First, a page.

Pioneering Professional Pairs: Dazzling Duos You Didn't Know

At the 2016 World Figure Skating Championships in Boston, Meagan Duhamel and Eric Radford brought the audience to their feet with their brilliant "Hometown Glory" free skate on their way to their second consecutive World title. With side-by-side triple Lutzes and a throw triple Lutz, a throw quadruple Salchow, high flying triple twist and a challenging side-by-side triple toe/double toe/double toe combination, they pushed the boundaries of what pairs skaters can achieve on the frozen stage. It was without a doubt one of the difficult and daring displays on ice in recent memory.

After watching a performance like Meagan and Eric's, it's incredible to think how far the discipline pairs skating has come since the days of Madge and Edgar Syers and The Brunet's. Many trailblazing teams have paved the way for today's duos but unfortunately, the stories of some have been unfairly forgotten. Today's blog highlights several pioneering professional pairs teams that you may never have heard of: eight unsung skating heroes who each in their own way made important contributions to the discipline.


By 1915, figure skating was fast becoming a socially acceptable and popular pursuit amongst New York City's high society. At the St. Nicholas Rink, amateur and professional skaters alike rubbed elbows with the rich and famous. Names like Mr. and Mrs. Cornelius Vanderbilt, Mr. and Mrs. Edwin Gould, tennis champion Edith Rotch and Mrs. John Jacob Astor all frequented the rink at one point or another. Cathleen Pope and George Kerner, a professional pairs team, too regularly skated at the rink. This athletic duo performed alongside Charlotte Oelschlägel in the ice ballet that was part of the "Hip, Hip Hooray!" variety show at The Hippodrome as well as in "The Big Show" which gave four hundred and twenty five performances in around half a year. They also took the stage at the College Inn at the Hotel Sherman in Chicago. Pope and Kerner were particularly known as one of the earliest teams to introduce more athletic, adagio style lifts to their pairs programs. James A. Cruikshank mentions the two in his 1921 book "Figure Skating For Women", noting their use of waltzing for dramatic effect in their choreography: "Amerikaner Waltz, is a fine figure for pair-skating and capable of many developments. Its success in the beautiful numbers skated by George Kerner and Cathleen Pope in the New York Hippodrome taught many American skaters that they had been neglecting a very interesting and comparatively easy number."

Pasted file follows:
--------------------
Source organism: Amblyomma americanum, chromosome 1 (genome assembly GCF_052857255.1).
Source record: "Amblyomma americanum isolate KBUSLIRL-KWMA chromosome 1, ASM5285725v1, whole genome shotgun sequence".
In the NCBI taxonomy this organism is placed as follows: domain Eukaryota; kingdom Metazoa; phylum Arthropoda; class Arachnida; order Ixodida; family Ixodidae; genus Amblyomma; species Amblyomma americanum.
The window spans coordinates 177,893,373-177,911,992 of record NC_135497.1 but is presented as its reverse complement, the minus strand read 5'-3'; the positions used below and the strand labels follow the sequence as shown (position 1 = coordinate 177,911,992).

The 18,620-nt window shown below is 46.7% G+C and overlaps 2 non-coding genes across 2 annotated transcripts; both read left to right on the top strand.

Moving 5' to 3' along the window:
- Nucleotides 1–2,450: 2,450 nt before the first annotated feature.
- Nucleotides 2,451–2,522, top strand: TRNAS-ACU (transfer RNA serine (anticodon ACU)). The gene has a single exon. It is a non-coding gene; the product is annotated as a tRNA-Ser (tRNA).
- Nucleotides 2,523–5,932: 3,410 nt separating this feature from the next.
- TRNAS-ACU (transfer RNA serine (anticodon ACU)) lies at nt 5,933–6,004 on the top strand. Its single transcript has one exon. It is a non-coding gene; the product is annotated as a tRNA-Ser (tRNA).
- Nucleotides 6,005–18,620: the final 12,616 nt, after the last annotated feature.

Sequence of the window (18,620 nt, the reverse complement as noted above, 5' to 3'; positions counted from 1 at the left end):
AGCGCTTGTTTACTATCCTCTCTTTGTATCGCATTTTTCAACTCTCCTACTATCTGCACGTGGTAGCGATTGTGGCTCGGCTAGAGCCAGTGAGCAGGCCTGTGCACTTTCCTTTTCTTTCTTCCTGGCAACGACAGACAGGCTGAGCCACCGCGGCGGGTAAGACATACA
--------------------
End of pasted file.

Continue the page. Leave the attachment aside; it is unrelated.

The son of an army sargeant, Norwegian born Alfred Naess earned his stripes not as a figure skater but as a speed skater. He won both the Norwegian and European all-around speed skating titles in the 1890's and during his tenure in the sport set three world records and won two five hundred meter races at the World Championships. After retiring from speed skating, he teamed up with an Austrian skater named Freda Maier-Westorgaard and they performed vaudeville style acts as a professional pairs team in Europe. In 1913, he arrived in America. Within a year, he and wife Sigrid were performing as a figure skating pair alongside Will Phillips in "The Elopers", a vaudeville stage production in Chicago. Ice was made in June especially to incorporate the pair's theatre performance. Alfred Naess' particular skill as a figure skater was noted in the St. John Daily Sun on March 10, 1897: "Mr. Naess is beyond all question the finest fancy skater ever seen in this part of the country." The married pair continued performing in shows in America but both returned to her native Austria later in life, where the pair died in almost perfect unison within a year of each other in the fifties.